There will always be argument about how these criteria should be applied in particular situations.  Darfur is a tricky case in point: there is no doubt about the scale of the catastrophe and the international community’s responsibility to help resolve it, but  coercive military force applied without Khartoum’s agreement – in effect, an invasion – would almost certainly be counterproductive.  It is reasonable to assume, however, that if agreed criteria had to be systematically addressed every time force was proposed, there would be a much better chance of consensus being reached in these cases, and less risk of the Security Council being bypassed.

Second, we have to solve the problem of capacity, ensuring that if we are to exercise the responsibility to protect, and in particular the responsibility to react to clear and present dangers,  the required civilian and military resources are always available in the right amounts. In the case of military capacity, those countries with apparently massive resources are often preoccupied with battles and deployments elsewhere, or have the wrong kind of troop configurations and equipment to do the fast and flexible jobs most often required. Throughout Europe in particular, in country after country, the number of troops operationally deployable at any given time is a tiny percentage of the men and women in uniform.  Elsewhere in the world, there may be no apparent shortage of boots able to go on the ground – but there will be issues of training, command, control and communications capability, transportability and general logistic support.  Unless these problems are tackled, R2P will often be more theoretical than real.

Last but not least, there is ever-recurring problem of generating the political will to act. For most countries this is hardest to find when military force is involved, even if the required capacity is there, but it is also needed to mobilize non-military coercive action like sanctions or bringing atrocity crime suspects before international criminal courts, and it is also a requirement even for utterly non-coercive preventive action, like targeted development assistance, which may nonetheless involve expensive resources and the commitment to apply them effectively. Finding the will to do anything hard, expensive or politically sensitive is just a given in public affairs, domestically or internationally. Its absence should be the occasion not for lamentation, but mobilization.

Part of the task here must be to generate much more widespread understanding and support for the responsibility to protect concept itself.  It is becoming better known by policymakers and those in the media and elsewhere who influence them. But R2P is not yet a household term anywhere in the world – and it needs to become one everywhere.   We have to get to the point where, when the next conscience-shocking mass human rights violation comes along, the reflex response, of both governments and publics around the world, is to find reasons to act, not reasons to pretend it is none of our business. And that means some sustained campaigning by all those of us who take seriously - as we must, despite all the backsliding case after case – the battle cry ‘never again!’ Our common humanity demands that the responsibility to protect be a permanent item on the global security agenda – as a matter not just of principle but of operational practice.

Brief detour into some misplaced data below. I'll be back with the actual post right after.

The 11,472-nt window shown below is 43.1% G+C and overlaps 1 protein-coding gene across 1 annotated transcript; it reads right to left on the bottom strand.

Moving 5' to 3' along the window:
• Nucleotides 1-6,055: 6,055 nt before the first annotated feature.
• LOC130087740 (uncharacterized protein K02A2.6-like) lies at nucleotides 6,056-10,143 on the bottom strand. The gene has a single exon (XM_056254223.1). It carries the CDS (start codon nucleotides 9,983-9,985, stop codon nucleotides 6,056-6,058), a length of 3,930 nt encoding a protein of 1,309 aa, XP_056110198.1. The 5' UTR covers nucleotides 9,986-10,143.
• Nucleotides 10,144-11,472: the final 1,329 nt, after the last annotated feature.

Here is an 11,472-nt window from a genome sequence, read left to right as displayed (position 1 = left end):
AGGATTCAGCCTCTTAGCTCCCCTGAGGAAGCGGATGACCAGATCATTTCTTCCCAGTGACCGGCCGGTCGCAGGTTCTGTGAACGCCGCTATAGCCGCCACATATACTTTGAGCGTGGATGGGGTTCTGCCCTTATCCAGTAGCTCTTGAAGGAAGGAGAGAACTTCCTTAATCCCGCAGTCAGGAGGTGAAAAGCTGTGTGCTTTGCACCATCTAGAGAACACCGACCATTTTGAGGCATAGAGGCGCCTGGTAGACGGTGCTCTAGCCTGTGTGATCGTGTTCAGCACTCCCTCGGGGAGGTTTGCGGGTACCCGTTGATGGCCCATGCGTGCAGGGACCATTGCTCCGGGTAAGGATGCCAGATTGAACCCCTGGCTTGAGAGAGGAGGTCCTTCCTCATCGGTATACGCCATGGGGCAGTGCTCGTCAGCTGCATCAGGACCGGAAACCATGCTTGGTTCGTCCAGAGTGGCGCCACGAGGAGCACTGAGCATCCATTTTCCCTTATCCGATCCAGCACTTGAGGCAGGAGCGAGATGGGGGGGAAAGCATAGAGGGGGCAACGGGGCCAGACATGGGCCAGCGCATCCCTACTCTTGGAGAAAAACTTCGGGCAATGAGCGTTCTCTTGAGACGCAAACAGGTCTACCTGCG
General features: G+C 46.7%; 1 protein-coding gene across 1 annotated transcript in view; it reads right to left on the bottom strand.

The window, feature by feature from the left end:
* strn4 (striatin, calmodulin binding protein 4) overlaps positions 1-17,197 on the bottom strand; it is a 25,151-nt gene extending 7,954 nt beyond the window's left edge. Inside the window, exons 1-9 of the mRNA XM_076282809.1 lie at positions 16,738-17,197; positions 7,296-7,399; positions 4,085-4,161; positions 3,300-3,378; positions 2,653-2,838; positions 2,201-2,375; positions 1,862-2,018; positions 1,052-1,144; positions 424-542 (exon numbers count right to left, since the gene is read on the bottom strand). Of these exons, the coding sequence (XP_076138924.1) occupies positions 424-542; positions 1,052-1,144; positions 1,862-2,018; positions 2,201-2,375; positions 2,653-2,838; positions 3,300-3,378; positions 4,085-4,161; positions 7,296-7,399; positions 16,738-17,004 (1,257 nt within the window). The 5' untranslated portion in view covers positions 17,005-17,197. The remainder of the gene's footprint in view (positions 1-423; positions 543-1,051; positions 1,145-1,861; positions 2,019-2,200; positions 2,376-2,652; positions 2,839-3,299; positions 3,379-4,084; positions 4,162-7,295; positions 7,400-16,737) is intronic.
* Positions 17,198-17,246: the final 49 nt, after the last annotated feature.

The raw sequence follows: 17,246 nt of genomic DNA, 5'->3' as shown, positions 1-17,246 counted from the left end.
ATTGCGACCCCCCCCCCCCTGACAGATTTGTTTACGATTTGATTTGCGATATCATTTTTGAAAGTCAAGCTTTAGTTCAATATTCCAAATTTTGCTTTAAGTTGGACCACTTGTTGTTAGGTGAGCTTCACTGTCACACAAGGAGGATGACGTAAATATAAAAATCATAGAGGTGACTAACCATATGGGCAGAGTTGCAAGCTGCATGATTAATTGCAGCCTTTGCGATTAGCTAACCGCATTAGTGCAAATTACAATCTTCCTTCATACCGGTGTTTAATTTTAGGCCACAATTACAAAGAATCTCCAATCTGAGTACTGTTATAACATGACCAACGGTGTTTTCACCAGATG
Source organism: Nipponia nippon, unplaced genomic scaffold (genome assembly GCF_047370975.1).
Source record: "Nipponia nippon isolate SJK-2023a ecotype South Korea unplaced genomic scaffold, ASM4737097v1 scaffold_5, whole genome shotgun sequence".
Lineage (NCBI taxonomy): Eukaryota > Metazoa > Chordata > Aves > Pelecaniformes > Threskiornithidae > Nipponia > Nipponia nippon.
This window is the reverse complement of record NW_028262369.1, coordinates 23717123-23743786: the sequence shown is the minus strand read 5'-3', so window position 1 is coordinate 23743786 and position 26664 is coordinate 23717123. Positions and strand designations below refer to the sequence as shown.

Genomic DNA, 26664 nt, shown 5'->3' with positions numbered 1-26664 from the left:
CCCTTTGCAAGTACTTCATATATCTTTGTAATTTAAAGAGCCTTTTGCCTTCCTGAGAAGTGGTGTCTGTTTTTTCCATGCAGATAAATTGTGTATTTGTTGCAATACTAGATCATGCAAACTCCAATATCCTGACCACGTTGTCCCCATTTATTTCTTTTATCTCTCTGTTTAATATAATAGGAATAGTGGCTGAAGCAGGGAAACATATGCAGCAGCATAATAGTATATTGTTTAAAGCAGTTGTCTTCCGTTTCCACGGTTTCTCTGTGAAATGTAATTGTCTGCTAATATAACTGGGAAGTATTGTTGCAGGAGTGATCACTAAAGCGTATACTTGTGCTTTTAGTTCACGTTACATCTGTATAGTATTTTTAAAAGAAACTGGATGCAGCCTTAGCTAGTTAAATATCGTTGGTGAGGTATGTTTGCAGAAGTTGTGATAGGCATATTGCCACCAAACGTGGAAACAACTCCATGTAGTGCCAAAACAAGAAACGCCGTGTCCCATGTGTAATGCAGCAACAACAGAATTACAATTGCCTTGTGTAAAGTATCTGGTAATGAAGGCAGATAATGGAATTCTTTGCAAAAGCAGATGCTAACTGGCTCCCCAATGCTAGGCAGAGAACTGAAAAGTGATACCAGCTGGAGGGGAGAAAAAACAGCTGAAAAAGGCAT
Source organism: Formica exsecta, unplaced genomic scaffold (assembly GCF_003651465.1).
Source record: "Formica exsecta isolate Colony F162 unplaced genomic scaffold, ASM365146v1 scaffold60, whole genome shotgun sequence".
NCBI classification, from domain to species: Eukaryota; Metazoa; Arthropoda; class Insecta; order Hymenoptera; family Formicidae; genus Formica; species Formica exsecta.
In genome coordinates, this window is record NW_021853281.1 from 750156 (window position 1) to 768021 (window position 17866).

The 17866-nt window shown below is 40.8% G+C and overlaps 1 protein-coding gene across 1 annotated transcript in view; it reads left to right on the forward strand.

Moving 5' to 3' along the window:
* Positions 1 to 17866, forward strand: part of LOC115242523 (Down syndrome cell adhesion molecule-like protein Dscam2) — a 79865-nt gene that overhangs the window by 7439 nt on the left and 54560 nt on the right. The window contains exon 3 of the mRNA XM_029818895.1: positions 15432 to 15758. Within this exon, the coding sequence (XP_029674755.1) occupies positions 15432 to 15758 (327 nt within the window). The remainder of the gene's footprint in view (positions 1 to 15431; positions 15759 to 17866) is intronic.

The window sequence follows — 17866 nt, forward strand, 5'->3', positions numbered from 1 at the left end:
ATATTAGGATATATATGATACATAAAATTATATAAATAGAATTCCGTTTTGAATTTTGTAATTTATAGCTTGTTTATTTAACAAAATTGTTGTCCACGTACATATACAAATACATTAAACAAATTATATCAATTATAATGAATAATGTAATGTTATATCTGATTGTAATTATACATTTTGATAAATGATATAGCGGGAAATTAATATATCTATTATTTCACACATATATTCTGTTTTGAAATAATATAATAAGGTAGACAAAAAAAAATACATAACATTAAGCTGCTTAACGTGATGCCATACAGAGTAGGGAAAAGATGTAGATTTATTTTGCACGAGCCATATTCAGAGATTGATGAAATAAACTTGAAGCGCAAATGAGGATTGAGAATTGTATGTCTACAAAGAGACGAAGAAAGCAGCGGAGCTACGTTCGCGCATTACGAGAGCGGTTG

Podcast / Global

Finland's FM Pekka Haavisto on the Ukraine War, European Security and Peacemaking Elsewhere

This week on Hold Your Fire! Richard Atwood is joined by Pekka Haavisto, Finland's Foreign Minister, to talk about the war in Ukraine, the future of Europe’s security architecture and peacemaking in the Horn of Africa and Middle East.

In this episode of Hold Your Fire! Richard Atwood is joined by Finland's Foreign Minister Pekka Haavisto for a wide-ranging discussion on topics ranging from the war in Ukraine to peacemaking efforts in the Horn of Africa and the Middle East. They talk about Western support for Ukraine and the danger that Russia uses nuclear weapons. They discuss the role of diplomacy and prospects for a mediated settlement to the war. They also look at how the Ukraine war has affected popular opinion in Finland, the country’s application for NATO membership and the war’s impact on Europe’s security architecture more broadly. They discuss its global reverberations, including on peacemaking efforts elsewhere and how Western capitals have competed with Russia and China in their efforts to shore up support in the Global South. They discuss crises in the Horn of Africa, Eritrean President Isaias Afwerki’s role in the region and prospects of peace in Ethiopia and Somalia. They also talk about the Israel-Palestine conflict and European policy in the Middle East. 

Click here to listen on Apple Podcasts or Spotify.

For more on the topics discussed in this episode, check out Crisis Group’s extensive analysis on our website.